Prologue
Like Waves on the Rocks

AZ 1423 - Early Autumn
Delate Mountains, Zephyr

The Nanoi had little understanding of how a sneak attack was supposed to work. They emerged from their holes in the mountainside with a great ruckus, bellowing warcries, blowing horns and clanging their axes against their shields. However, their poor tactical sense could very well save the Legion.
The front line was diverted to the northeast, leaving the Legion exposed to the southwest. The Nanoi had the sense to plan that far, but by revealing their reinforcements early, perhaps there would be time to rally a defense of the Legion's flank.
Sir Xenomachos lifted up his lance and shouted, "Nanoi coming down from the mountain! To me! To me!"
His turma of cataphracts rallied to his call and a couple centuries of infantry joined in. Perhaps that would be enough. The cataphracts lined up with the infantrymen behind to support them.
It was true that they were at their best charging into the enemy ranks, but it could not be helped. The foothills were too uneven and the fighting too pitched for the Legion to withdraw and lure the enemy out into more open ground. They had to rely on the thickness of their armor and the reach of their lances to hold the Nanoi at bay.
"Ready javelins!"
Xenomachos held up his javelin and took aim. With any luck, the cataphracts and the infantrymen could throw two javelins before the Nanoi came too close. The first volley of javelins took out many in the Nanoi's front line, but by the time the second volley was thrown, the Nanoi responded in kind with throwing axes. One throwing axe very nearly struck Xenomachos in the head.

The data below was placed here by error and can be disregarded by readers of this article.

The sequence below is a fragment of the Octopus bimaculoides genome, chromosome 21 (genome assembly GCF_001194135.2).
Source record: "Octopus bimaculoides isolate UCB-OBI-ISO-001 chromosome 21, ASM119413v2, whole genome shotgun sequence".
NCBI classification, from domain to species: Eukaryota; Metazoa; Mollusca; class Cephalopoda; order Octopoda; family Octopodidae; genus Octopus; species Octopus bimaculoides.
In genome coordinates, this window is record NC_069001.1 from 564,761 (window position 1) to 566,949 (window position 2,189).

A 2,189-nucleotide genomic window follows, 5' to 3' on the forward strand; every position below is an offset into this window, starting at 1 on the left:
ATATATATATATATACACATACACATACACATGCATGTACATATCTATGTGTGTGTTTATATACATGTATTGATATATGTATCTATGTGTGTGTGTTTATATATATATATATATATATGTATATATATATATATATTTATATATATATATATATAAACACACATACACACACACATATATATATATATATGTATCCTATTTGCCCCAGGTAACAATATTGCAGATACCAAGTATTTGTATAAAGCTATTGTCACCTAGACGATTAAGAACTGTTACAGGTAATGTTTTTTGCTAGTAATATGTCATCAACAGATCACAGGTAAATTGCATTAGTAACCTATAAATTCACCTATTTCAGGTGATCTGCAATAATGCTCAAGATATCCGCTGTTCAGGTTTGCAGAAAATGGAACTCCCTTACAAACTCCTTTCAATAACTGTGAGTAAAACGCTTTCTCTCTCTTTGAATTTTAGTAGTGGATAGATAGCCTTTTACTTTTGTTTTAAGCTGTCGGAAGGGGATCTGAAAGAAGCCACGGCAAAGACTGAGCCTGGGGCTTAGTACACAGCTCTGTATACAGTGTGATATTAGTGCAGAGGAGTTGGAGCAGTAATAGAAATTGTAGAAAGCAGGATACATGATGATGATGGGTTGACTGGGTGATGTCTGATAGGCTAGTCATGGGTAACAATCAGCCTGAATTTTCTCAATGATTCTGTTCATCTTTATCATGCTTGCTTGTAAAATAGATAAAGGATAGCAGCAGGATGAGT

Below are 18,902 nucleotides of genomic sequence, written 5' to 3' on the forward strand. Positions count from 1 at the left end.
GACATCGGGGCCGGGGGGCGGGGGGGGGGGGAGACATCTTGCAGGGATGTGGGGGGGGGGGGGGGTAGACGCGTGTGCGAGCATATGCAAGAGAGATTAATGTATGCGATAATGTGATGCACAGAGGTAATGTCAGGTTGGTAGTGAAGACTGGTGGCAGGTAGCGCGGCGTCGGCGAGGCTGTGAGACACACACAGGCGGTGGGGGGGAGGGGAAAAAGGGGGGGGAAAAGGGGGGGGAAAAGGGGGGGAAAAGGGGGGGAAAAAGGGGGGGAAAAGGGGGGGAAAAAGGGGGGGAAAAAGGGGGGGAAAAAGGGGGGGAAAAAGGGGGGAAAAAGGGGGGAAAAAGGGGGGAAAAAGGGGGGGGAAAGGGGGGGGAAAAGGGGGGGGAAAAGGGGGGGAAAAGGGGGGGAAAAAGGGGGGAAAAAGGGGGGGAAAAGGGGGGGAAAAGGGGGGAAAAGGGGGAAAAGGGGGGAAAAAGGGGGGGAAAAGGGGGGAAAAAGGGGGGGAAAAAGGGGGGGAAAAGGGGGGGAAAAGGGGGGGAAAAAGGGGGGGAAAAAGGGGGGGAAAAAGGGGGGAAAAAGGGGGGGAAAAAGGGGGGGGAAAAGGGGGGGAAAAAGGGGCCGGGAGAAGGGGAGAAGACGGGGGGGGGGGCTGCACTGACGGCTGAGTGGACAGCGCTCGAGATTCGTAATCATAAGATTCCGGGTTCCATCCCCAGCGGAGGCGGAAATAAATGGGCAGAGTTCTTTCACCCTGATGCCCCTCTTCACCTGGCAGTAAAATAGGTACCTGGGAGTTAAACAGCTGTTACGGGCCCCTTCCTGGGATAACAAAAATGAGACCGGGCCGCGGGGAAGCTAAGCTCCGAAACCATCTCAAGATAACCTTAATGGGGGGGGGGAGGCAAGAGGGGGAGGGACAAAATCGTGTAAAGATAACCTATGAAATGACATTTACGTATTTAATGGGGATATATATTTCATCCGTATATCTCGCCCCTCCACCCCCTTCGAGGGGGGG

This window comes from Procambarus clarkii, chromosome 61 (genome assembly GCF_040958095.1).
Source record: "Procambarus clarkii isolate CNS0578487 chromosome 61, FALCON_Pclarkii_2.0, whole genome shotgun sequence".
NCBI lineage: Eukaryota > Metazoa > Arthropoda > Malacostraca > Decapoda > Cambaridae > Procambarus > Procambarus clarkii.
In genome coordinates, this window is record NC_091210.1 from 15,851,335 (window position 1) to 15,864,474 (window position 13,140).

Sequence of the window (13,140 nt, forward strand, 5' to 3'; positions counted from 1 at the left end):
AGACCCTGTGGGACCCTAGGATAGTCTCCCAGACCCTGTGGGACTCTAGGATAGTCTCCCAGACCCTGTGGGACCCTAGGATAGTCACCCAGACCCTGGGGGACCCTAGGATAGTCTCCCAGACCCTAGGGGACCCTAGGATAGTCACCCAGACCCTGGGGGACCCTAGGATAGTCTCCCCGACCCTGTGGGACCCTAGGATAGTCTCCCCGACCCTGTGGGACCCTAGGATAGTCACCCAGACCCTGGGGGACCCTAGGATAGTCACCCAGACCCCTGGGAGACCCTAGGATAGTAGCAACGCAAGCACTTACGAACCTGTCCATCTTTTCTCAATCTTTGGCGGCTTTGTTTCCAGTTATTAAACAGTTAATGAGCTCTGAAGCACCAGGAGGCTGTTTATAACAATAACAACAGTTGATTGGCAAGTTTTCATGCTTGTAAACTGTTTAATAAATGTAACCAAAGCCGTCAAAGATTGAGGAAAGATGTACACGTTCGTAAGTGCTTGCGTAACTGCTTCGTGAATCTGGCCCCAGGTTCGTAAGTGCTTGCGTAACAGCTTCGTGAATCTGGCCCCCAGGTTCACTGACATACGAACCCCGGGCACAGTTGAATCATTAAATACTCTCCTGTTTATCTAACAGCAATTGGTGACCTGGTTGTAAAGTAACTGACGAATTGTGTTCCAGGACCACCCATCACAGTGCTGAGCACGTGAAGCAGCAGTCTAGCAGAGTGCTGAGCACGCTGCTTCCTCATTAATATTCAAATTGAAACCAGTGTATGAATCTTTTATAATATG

The wave of Nanoi did not slow their pace and soon clashed with the Zephyrian formation. As Xenomachos drove his lance into the neck of the first Nanos he could reach, he shouted to the men, "Hold the line! Hold the line!"
The Nanoi did not let their dead slow them down. They shoved the bodies aside, clambered over them, hollering and swinging their axes wildly. The cataphracts' horses reared up and began trampling some of the Nanoi underfoot, but that only served to enrage them further. Though the horses' thick scale stood a good chance of deflecting an axe blow to the body, their legs were undefended and it did not take long for the Nanoi to seize on this weakness. Trying to swing so low exposed them to greater danger, though, and so the fight quickly became more costly for both sides.
If a horse was felled, horse and rider both were set upon by several Nanoi in a mad fury. They were beyond saving, but because the Nanoi would cluster so around a single victim, the infantrymen could rush in and and put them to the sword.
Xenomachos' lance became stuck in the body of one Nanoi warrior and he had to abandon it, drawing out his mace to continue to fend off the Nanoi. Their helmets were thick and it often seemed that their skulls were even thicker, but a sound blow was usually enough to lay them low. Because the Nanoi were so short, Xenomachos had to practically be on top of them to land a blow without unseating himself from his horse.
In the heat of battle, you cannot afford to think of much more than fighting for your life. Time seems to slow but it also passes before you can realize it. A lone Nanos stood atop the bodies of his fallen comrades holding an axe in each hand and giving a mighty shout, only to be silenced when an infantryman's spear pierced him. With that, the last of the Nanoi reinforcements had fallen.
Xenomachos looked around him. Nearly half the number of the men who answered his call were dead, but there were three Nanoi slain for every legionary who had fallen.
Sir Diogenes, a fellow cataphract, somehow survived losing his mount and waded through the bodies to Xenomachos' side, making a point to stab each Nanos along the way with his broken lance.
"We did it," he said. "We held the line. Stopped them like we were a stone wall."
"An iron wall," Xenomachos replied. "We are the iron wall."